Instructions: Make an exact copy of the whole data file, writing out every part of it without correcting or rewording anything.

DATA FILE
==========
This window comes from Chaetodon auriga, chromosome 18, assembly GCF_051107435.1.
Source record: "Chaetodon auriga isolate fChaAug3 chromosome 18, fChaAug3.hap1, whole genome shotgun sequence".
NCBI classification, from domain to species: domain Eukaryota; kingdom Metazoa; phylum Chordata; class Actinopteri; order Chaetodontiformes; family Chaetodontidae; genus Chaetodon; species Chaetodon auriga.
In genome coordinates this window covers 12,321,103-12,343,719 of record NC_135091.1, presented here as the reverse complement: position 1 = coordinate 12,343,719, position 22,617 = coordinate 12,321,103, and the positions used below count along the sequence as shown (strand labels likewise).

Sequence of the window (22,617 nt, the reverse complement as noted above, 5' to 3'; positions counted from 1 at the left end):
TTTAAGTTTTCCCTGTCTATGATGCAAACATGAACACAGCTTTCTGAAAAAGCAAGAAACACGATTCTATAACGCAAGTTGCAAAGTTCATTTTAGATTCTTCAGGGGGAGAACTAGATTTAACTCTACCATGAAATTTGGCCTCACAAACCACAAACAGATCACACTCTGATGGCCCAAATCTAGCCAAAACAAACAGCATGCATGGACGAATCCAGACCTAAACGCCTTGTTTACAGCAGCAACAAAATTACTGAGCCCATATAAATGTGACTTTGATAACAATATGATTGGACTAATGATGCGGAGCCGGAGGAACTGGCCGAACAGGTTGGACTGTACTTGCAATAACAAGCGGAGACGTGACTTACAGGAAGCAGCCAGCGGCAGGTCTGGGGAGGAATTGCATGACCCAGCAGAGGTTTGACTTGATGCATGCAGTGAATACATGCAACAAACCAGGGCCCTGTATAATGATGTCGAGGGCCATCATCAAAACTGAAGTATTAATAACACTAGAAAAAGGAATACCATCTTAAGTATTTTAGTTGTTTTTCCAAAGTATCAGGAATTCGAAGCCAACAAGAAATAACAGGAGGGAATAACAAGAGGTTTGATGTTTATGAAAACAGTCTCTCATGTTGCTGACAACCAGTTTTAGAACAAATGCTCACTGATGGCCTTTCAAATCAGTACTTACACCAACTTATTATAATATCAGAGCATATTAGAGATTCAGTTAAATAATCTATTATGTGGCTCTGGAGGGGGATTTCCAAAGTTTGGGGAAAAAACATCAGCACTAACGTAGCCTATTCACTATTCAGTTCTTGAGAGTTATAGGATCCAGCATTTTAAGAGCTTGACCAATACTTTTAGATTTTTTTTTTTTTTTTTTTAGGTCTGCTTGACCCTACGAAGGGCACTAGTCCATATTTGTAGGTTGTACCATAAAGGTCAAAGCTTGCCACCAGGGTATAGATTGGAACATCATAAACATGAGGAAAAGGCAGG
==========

This window comes from Chaetodon auriga, chromosome 18, assembly GCF_051107435.1.
Source record: "Chaetodon auriga isolate fChaAug3 chromosome 18, fChaAug3.hap1, whole genome shotgun sequence".
NCBI classification, from domain to species: domain Eukaryota; kingdom Metazoa; phylum Chordata; class Actinopteri; order Chaetodontiformes; family Chaetodontidae; genus Chaetodon; species Chaetodon auriga.
In genome coordinates this window covers 12,321,103-12,343,719 of record NC_135091.1, presented here as the reverse complement: position 1 = coordinate 12,343,719, position 22,617 = coordinate 12,321,103, and the positions used below count along the sequence as shown (strand labels likewise).

Sequence of the window (22,617 nt, the reverse complement as noted above, 5' to 3'; positions counted from 1 at the left end):
TTTAAGTTTTCCCTGTCTATGATGCAAACATGAACACAGCTTTCTGAAAAAGCAAGAAACACGATTCTATAACGCAAGTTGCAAAGTTCATTTTAGATTCTTCAGGGGGAGAACTAGATTTAACTCTACCATGAAATTTGGCCTCACAAACCACAAACAGATCACACTCTGATGGCCCAAATCTAGCCAAAACAAACAGCATGCATGGACGAATCCAGACCTAAACGCCTTGTTTACAGCAGCAACAAAATTACTGAGCCCATATAAATGTGACTTTGATAACAATATGATTGGACTAATGATGCGGAGCCGGAGGAACTGGCCGAACAGGTTGGACTGTACTTGCAATAACAAGCGGAGACGTGACTTACAGGAAGCAGCCAGCGGCAGGTCTGGGGAGGAATTGCATGACCCAGCAGAGGTTTGACTTGATGCATGCAGTGAATACATGCAACAAACCAGGGCCCTGTATAATGATGTCGAGGGCCATCATCAAAACTGAAGTATTAATAACACTAGAAAAAGGAATACCATCTTAAGTATTTTAGTTGTTTTTCCAAAGTATCAGGAATTCGAAGCCAACAAGAAATAACAGGAGGGAATAACAAGAGGTTTGATGTTTATGAAAACAGTCTCTCATGTTGCTGACAACCAGTTTTAGAACAAATGCTCACTGATGGCCTTTCAAATCAGTACTTACACCAACTTATTATAATATCAGAGCATATTAGAGATTCAGTTAAATAATCTATTATGTGGCTCTGGAGGGGGATTTCCAAAGTTTGGGGAAAAAACATCAGCACTAACGTAGCCTATTCACTATTCAGTTCTTGAGAGTTATAGGATCCAGCATTTTAAGAGCTTGACCAATACTTTTAGATTTTTTTTTTTTTTTTTTTAGGTCTGCTTGACCCTACGAAGGGCACTAGTCCATATTTGTAGGTTGTACCATAAAGGTCAAAGCTTGCCACCAGGGTATAGATTGGAACATCATAAACATGAGGAAAAGGCAGG